With the aluminum-bodied F-150 full-size pickup truck, Ford took a material previous used only in low-volume sports cars and luxury sedans and applied it to the best-selling vehicle in the U.S.
That requires a lot of aluminum.
It also gave Ford a further opportunity to lower the F-150’s overall carbon footprint by using recycled material. Ford says it recycles 20 million pounds of aluminum each month, using a “closed-loop” system that takes scrap material right from the floor of its Dearborn Stamping Plant in Michigan.
An F-150 SuperCrew cab and bed fitted with the hood, tailgate, and doors weighs 656 pounds, meaning Ford recycles enough aluminum for just over 30,000 trucks each month. The SuperCrew has a crew-cab configuration with four full-size doors, making it the largest cab available.
Ford notes that 30 to 40 percent of the metal in a typical aluminum coil is turned into scrap during the stamping process that produces body panels. This scrap material is sent back to suppliers in the same trucks that delivered the original coils and, eventually, comes back to the Dearborn Stamping Plant.
The plant supplies F-150 assembly lines in both Dearborn and Kansas City. Recycled aluminum eliminates 95 percent of the greenhouse-gas emissions associated with aluminum production, Ford claims. It requires significantly less energy to recycle scrap aluminum than to refine new stock — one reason, by the way, that recycling beverage cans actually does make a difference.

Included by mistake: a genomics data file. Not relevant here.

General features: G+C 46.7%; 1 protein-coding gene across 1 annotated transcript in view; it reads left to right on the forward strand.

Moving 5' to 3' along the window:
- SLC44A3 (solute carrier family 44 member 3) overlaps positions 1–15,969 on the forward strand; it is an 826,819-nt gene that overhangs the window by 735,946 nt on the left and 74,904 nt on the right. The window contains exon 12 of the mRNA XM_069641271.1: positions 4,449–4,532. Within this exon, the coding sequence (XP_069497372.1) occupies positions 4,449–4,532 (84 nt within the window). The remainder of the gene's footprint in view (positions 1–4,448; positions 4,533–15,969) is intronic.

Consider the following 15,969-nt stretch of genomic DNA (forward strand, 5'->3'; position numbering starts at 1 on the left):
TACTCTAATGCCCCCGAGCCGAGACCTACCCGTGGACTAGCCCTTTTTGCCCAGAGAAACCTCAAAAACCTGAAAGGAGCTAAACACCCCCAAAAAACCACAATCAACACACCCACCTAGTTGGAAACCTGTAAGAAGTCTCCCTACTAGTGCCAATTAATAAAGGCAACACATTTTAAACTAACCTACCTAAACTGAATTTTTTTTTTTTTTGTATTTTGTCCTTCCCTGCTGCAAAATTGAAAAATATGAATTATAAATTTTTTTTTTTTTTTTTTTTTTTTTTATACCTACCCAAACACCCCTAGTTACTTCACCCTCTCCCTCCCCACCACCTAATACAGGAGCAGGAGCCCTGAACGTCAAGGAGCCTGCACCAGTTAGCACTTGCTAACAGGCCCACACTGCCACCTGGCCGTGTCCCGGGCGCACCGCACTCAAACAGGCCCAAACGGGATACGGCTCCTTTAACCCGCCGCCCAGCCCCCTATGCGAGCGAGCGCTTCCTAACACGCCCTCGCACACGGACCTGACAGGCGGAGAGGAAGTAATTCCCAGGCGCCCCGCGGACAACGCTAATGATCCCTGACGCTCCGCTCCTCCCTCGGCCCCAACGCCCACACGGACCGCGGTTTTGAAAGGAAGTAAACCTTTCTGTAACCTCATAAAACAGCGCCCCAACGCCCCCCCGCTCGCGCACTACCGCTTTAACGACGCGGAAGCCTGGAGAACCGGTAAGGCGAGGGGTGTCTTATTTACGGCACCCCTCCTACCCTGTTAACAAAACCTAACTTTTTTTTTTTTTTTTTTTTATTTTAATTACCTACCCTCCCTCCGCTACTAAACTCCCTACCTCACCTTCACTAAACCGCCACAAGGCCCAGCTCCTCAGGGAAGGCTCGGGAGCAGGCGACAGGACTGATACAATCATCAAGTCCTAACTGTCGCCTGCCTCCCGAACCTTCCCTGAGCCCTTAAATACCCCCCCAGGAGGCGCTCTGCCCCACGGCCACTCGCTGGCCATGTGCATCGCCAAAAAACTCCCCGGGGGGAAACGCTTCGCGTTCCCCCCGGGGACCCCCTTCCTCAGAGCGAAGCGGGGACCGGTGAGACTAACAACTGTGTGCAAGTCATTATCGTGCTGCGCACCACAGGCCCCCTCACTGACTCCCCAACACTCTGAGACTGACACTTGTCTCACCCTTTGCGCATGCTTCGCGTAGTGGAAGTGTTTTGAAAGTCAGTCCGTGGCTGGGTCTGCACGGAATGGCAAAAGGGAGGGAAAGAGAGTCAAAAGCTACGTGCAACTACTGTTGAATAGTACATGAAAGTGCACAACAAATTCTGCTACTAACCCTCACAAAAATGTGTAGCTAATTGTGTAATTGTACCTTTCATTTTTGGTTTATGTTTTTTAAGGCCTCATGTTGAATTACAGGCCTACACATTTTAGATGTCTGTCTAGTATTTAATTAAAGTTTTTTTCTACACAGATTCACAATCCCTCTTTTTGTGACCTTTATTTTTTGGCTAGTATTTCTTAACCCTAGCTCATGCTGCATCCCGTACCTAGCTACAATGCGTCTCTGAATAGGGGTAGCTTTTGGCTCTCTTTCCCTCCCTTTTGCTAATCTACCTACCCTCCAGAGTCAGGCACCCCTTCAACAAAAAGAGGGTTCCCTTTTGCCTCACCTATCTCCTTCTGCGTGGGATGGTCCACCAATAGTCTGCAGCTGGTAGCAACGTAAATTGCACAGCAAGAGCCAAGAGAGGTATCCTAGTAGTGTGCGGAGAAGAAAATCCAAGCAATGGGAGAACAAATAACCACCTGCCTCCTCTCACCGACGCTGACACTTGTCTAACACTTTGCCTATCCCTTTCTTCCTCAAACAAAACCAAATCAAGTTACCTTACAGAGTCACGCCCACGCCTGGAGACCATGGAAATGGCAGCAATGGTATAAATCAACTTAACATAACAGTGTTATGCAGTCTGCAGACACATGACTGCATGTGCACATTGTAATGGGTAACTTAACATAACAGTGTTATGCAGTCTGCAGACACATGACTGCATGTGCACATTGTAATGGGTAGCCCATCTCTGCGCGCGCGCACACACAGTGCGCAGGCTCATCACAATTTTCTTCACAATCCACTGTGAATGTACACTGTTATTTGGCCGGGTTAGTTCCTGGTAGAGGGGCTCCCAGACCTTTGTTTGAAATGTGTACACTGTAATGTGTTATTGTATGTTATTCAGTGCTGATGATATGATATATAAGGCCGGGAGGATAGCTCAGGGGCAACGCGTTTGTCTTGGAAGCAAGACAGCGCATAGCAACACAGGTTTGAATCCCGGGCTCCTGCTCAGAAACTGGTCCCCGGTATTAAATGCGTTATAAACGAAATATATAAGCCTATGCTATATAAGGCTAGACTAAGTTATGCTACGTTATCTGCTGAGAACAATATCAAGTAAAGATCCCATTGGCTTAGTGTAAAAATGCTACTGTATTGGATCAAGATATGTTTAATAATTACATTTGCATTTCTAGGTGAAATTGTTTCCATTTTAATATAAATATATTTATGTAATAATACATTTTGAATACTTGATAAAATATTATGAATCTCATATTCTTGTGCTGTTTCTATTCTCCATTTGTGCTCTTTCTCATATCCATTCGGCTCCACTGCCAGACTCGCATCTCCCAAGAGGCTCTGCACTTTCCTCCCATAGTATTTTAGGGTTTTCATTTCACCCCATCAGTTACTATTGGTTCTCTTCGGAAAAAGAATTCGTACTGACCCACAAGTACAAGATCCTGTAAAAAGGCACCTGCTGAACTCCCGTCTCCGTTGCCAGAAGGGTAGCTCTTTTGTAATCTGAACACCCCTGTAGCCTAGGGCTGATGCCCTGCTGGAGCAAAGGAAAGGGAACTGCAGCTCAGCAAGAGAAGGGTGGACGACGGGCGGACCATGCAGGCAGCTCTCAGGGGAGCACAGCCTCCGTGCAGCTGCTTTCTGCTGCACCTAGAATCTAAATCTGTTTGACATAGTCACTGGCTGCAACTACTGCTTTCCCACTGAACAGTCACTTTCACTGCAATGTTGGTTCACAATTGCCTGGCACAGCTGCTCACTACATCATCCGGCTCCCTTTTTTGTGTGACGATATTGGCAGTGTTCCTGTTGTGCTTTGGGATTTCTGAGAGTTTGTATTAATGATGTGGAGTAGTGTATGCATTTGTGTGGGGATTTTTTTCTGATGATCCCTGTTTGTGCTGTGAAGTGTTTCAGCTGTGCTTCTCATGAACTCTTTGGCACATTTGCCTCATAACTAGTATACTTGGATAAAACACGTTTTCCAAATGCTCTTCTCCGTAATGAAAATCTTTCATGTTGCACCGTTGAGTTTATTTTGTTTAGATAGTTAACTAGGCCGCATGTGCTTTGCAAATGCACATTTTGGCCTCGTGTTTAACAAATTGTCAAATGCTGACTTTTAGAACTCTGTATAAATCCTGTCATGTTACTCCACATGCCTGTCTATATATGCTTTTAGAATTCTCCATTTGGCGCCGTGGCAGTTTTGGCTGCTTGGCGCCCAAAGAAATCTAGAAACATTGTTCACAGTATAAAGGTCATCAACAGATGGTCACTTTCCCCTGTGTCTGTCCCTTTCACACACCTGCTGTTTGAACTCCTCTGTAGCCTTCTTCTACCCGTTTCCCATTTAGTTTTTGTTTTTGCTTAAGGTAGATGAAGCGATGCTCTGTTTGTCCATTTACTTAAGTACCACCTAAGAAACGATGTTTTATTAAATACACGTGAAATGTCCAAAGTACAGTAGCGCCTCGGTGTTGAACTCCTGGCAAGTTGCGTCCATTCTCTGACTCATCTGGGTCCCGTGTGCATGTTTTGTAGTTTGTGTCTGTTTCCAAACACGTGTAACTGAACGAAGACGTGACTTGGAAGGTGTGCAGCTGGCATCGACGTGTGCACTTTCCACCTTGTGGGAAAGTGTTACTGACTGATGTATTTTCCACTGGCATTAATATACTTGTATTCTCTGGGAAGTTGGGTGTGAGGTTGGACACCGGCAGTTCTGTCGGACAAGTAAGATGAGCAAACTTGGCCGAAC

Use of recycled aluminum also helped the F-150 achieve the lowest lifecycle carbon footprint of any full-size truck for model years 2015 and 2016, in the estimation of research firm Automotive Science Group. The aluminum-bodied F-150 was introduced for the 2015 model year, and carried over into the 2016 model year largely unchanged.
Ford says it uses other recycled materials in the F-150 as well, including plastic bottles for seat fabric, and used clothing for sound insulation. Meanwhile, the redesigned 2017 Ford Super Duty series of heavy-duty trucks will feature aluminum bodies as well.
Jaguar Land Rover also uses recycled aluminum in the Jaguar XE small sedan as well. The XE is just now going on sale in the U.S., but had been available in Europe for some time. During that period, Jaguar claims to have incorporated 55,000 tons of scrap aluminum into the production process, enough for 200,000 XE body shells.